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ہفتہ، 9 اپریل، 2011

President Karzai’s dilemma

President Karzai`s tirade of the Afghan Taliban`s sanctuaries in Pakistan has become too trite,too obsolete and too puerile an idiom to stand. If there is no indigenous militancy and insurgency problem, who then are the ISAF and his own forces fighting in the villages and cities of Afghanistan?




By Muhammad Jamil

President Hamid Karzai, while visiting the families of civilians killed in Asadabad, the capital of Kunar province, urged foreign troops to get out of Afghanistan and take their fight across the border into Pakistan. This is an effort to deflect the failure of the NATO and Afghan forces and to blame Pakistan for all the mess in Afghanistan. One of the reasons for his frustration is that the US and Britain are poised to stop aid to Afghanistan if corruption is not rooted out. He, in fact, is facing a dilemma. In the event the US forces leave or are forced to leave, he does not stand any chance to remain at the helm. And if the Americans decide to stay on for an indefinite period, he will continue drawing flak from his compatriots for the loss of innocent lives in NATO strikes or the heinous acts of those who kill Afghans for sport. American army specialist Jeremy Morlock, 23, pleaded guilty in a US military court on March 23, admitting that he was part of a “kill team” that deliberately murdered Afghan civilians for sport between January and May last year. Though ISAF commanders claim that there is modest progress, the overall situation in Afghanistan is grim, which has been admitted in a recent report.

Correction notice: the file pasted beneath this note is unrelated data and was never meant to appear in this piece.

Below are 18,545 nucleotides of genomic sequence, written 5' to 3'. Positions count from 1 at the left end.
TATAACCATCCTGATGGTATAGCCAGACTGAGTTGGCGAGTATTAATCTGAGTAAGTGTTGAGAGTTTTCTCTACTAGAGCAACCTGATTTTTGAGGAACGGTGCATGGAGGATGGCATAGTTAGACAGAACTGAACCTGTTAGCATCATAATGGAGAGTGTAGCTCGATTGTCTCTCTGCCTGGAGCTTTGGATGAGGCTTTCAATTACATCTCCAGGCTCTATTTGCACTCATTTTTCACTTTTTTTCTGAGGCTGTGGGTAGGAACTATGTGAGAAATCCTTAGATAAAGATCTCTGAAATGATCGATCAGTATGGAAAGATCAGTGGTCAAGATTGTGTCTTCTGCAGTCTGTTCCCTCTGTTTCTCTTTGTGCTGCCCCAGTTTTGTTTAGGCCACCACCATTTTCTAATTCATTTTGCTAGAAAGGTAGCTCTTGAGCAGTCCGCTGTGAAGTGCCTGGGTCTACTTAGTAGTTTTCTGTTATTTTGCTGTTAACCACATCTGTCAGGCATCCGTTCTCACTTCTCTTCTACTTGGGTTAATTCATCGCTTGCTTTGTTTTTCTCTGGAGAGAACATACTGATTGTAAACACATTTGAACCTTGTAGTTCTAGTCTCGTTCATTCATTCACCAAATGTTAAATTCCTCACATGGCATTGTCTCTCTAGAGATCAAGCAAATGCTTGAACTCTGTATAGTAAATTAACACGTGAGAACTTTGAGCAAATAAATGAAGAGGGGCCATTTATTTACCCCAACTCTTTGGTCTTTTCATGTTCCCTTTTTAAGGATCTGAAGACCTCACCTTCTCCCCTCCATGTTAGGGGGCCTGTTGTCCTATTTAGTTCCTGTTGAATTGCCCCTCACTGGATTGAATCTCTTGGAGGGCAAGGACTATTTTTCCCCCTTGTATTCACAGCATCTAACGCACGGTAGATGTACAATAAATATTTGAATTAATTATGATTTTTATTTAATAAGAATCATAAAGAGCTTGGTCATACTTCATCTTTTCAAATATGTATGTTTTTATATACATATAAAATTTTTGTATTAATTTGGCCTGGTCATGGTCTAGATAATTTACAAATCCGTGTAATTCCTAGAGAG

The semi-annual White House report to Congress to judge progress or otherwise on key objectives of the war in Afghanistan and operations against al Qaeda in Pakistan, has stated that Pakistan lacks a robust plan to defeat the Taliban. The report notes a deterioration of the situation in the Federally Administered Tribal Areas (FATA) in the country’s northwest along the Afghan border between January and March this year. The report however acknowledges that “tremendous human sacrifices” were made by Pakistani forces in the region, but concludes that, “what remains vexing is the lack of any indication of ‘hold’ and ‘build’ planning or staging efforts to complement ongoing clearing operations”. The problem is that they are neither willing to address Pakistan’s concerns nor do they realise that Pakistan’s military is already overstretched, and if the military operation is extended to other areas, it could prove counter-productive. As regards their claim that the Taliban or Haqqani group are operating from Pakistan, one can question them as to what they are doing on the other side of the border. Why do they not kill the militants while they cross the Pak-Afghan border?

 Afghans in general are tired of continued foreign troops’ presence on the Afghan soil. They have suffered death and destruction since the 1970s when Soviet forces invaded, followed by a civil war and then a pounding by the US and allied forces since the ouster of the Taliban. They vent their anger in different ways. They came out onto the streets in droves to protest the Quran’s desecration by Pastor Terry Jones. What seemingly is upsetting for the NATO forces is that the protests broke out in places like Mazar-i-Sharif, Herat and Kabul — three of the seven regions that President Hamid Karzai identified for the first transfer of security from the coalition forces to the Afghan army and police. Their contention that these demonstrations have been incited by the Taliban is tantamount to a self-confession that the Taliban are still a force to reckon with and not on the run, as their military commanders have been projecting ever since the troops surge. Mazar-i-Sharif is warlord Abdul Rashid Dostum’s stronghold, Herat is another warlord Ismail Khan’s redoubt, and violent demonstrations in those areas bespeak greatly of the Taliban’s persistent influence.